Kagan: Not Much Difference Between Being Solicitor General and SCOTUS Justice

At a forum in Washington D.C. convened to celebrate the 30th anniversary of the nomination of retired Supreme Court Justice Sandra Day O'Connor, Justice Elena Kagan remarked that her job has not changed much between her post as solicitor general for President Obama and that of her current lifetime position as Supreme Court Justice of the United States.

On a panel that included retired Justice O'Connor and current Supreme Court Justices Ruth Bader Ginsburg and Sonia Sotomayor, Justice Kagan was asked by the forum moderator if serving as solicitor general had been helpful and useful to her in her new position.

“Yeah, hugely helpful,” said Justice Kagan. “You know, because you’re just kind of looking at the court from somewhat different vantage point, but really spending all your time thinking about those 9 people and what they are doing. So, sometimes I think that the job doesn’t really change at all, that as solicitor general my life was spent trying to persuade 9 people and now it’s just trying to persuade 8 people.” Justice Kagan's role as solicitor general was to advocate for the Obama administration's cases before the Supreme Court.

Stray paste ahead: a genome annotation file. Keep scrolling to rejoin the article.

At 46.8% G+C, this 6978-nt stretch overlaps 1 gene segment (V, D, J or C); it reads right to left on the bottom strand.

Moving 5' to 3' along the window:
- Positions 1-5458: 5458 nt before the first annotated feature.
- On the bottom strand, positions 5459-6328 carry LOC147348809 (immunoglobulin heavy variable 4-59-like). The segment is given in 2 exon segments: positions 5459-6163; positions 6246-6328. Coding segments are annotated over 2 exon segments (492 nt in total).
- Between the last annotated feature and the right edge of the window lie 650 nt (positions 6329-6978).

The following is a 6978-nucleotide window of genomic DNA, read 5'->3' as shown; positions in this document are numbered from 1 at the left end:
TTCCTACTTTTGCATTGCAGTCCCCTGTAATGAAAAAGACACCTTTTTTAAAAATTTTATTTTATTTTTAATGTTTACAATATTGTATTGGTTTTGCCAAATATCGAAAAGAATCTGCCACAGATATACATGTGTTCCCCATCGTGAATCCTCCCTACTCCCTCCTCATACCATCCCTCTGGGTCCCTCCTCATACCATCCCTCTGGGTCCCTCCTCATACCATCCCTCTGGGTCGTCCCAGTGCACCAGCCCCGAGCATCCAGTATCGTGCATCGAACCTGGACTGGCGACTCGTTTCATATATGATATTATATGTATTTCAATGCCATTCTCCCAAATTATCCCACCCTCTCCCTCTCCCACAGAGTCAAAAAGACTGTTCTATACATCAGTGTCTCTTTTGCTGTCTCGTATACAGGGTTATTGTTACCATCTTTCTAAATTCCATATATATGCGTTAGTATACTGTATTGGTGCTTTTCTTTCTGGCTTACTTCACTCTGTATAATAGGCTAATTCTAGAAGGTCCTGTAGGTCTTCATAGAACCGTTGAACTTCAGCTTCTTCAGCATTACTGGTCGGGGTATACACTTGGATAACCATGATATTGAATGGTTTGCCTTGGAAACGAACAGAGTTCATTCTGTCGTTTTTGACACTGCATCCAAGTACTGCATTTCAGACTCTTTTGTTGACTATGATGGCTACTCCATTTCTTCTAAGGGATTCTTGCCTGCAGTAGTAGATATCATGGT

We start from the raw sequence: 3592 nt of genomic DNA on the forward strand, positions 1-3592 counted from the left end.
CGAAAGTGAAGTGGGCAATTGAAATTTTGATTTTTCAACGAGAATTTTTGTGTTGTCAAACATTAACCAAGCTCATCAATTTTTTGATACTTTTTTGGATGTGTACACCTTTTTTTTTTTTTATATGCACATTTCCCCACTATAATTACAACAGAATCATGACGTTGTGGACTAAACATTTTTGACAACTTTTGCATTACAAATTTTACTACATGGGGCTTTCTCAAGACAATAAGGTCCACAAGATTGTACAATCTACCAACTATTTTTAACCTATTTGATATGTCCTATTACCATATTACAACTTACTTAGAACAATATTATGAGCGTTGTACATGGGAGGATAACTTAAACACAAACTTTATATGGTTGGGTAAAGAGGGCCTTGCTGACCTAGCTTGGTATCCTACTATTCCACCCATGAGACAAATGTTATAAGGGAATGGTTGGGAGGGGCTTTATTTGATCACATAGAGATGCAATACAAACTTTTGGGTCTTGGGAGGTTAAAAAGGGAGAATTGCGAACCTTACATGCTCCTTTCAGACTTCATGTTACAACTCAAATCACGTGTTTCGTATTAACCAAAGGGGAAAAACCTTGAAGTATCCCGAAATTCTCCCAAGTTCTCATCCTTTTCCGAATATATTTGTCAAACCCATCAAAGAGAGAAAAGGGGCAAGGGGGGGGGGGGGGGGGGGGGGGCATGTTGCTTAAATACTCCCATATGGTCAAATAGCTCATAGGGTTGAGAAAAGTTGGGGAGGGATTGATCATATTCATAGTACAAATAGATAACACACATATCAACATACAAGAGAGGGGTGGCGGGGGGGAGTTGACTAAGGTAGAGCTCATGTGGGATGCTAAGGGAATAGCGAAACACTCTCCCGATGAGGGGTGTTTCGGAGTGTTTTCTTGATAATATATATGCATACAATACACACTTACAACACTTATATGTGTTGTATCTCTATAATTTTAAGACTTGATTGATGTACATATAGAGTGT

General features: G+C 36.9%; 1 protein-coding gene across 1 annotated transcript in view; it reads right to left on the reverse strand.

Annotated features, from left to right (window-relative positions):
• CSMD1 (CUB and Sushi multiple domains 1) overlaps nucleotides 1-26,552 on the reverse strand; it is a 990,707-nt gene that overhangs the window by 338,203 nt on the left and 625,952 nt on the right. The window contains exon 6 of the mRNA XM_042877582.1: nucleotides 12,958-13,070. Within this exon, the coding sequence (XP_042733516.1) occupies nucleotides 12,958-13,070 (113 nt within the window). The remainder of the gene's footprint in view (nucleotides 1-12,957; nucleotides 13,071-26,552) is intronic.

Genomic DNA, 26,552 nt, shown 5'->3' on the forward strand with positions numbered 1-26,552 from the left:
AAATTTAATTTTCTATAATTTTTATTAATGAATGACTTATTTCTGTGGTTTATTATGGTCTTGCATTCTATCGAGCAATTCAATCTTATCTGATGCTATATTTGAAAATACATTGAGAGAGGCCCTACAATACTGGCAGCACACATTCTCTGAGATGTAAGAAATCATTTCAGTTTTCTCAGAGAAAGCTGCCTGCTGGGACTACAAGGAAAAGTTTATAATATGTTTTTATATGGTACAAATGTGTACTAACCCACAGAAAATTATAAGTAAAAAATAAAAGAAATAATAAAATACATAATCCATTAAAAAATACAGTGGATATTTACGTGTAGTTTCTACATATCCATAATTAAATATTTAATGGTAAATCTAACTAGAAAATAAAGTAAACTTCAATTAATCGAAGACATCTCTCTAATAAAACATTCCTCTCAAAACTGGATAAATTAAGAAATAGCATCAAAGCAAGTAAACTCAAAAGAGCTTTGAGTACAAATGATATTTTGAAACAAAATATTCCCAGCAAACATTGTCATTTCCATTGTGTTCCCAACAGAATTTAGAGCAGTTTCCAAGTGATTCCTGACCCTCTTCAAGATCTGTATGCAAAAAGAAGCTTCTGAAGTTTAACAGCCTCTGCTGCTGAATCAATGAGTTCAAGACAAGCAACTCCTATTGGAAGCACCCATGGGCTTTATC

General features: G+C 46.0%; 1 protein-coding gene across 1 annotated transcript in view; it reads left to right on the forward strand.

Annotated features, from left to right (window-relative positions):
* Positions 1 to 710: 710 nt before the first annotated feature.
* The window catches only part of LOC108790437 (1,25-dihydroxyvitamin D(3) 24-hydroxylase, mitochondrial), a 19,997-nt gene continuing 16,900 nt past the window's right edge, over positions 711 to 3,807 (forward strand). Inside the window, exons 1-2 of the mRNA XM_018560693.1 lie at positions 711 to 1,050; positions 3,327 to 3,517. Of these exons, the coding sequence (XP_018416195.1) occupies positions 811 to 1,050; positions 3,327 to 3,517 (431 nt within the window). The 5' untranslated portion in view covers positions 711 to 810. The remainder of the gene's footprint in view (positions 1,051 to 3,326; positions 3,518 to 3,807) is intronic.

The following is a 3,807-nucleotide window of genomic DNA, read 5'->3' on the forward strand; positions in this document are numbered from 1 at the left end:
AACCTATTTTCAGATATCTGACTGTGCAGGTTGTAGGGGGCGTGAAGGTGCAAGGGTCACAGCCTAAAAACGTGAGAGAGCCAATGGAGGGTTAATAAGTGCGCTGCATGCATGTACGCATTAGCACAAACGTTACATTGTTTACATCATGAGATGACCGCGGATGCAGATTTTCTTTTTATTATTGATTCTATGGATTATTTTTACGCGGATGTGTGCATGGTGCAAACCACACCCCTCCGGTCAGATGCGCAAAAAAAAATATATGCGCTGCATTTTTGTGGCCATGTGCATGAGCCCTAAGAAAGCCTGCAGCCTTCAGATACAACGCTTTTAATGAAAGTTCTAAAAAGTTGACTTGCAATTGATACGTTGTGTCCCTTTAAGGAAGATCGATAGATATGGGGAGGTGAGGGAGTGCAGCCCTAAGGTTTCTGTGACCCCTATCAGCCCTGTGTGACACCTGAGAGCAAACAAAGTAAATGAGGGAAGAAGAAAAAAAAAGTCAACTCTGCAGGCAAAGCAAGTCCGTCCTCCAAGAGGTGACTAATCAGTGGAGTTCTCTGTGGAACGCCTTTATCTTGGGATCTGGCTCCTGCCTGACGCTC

A video of the panel discussion can be seen here.

A truly interesting comment from Justice Kagan, whom many believed should have recused herself from hearing the case against ObamaCare since she served as solicitor general when the president's health care legislation was debated in Congress and challenged in federal court.


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